2. Flares expire after 42 months so check expiration dates.
  3. Inspect fire extinguishers. A new regulation that goes into effect April 20, 2022, requires a 12-year expiration for disposables and has different carriage requirements for older and newer model year vessels.
  4. Ensure you have properly sized and wearable life jackets in good condition for each passenger, including kids. Check inflatable life jacket cylinders and dissolvable “pill” bobbins in auto-inflating models.
  5. Test smoke, carbon monoxide, fume and bilge alarms.
  6. Check running lights for operation and spare bulb inventory.
  7. Update chartplotter software.
  8. Replenish first-aid kit items that may have been used last season or are expired.
  9. Check the operation of VHF radio(s) and that the MMSI number is correctly programmed in. (BoatUS members can obtain a free MMSI number at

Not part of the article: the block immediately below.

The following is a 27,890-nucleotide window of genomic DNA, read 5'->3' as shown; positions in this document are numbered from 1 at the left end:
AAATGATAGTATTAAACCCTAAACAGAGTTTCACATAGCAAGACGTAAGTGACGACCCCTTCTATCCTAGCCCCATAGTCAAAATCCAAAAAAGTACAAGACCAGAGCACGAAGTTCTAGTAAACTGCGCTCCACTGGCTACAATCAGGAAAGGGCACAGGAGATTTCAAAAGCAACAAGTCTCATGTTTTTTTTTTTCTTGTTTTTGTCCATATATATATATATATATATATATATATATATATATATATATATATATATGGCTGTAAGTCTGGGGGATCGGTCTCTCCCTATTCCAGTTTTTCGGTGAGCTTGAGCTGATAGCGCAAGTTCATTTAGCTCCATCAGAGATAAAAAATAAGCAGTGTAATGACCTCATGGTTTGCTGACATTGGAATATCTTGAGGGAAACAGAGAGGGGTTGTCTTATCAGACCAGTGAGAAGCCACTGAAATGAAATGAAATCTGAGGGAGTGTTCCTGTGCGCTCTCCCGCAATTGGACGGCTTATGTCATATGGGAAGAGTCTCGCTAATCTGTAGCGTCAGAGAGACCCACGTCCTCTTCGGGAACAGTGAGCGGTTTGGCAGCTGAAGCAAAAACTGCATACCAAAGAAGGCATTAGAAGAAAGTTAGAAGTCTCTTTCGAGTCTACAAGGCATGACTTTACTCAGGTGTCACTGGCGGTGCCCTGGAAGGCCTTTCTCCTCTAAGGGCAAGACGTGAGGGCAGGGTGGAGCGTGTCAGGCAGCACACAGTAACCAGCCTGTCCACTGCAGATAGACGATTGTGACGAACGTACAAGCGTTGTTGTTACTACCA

10. Get a free vessel safety check from the U.S. Coast Guard Auxiliary or U.S. Power Squadrons. Find out more at

For the Dock

  1. In addition to checking its entire length for wear or abrasions, check both ends of the shore power cable connections as well as the shore power receptacle on the boat for burns, which indicate the cable and/or boat’s shore power inlet or the dock’s receptacle must be replaced.
  2. Test ground-fault protection on your boat and private dock, and know how to prevent Electric Shock Drowning.

The Paperwork

  1. Make sure your boat registration is up to date – and dinghy if you have one. Don’t forget your boat trailer tags
  2. Review your boat insurance policy and update coverage if needed. BoatUS provides free quotes at Provide a copy to your marina or club.
  3. Ensure your BoatUS membership is in good standing, and check your TowBoatUS coverage by logging into, or join at
  4. Download the free BoatUS App ( to make it easy to summon on-water assistance and speed response times as well to check tide tables, weather, and partner discounts.

For more tips from BoatUS, visit

What You Need to Tow

What You Need to Tow

Recently I was questioned by a new boat buyer about towing boats. In this case the question was in reference to the towing capacity of a small SUV with a tow capacity of 3,500 pounds.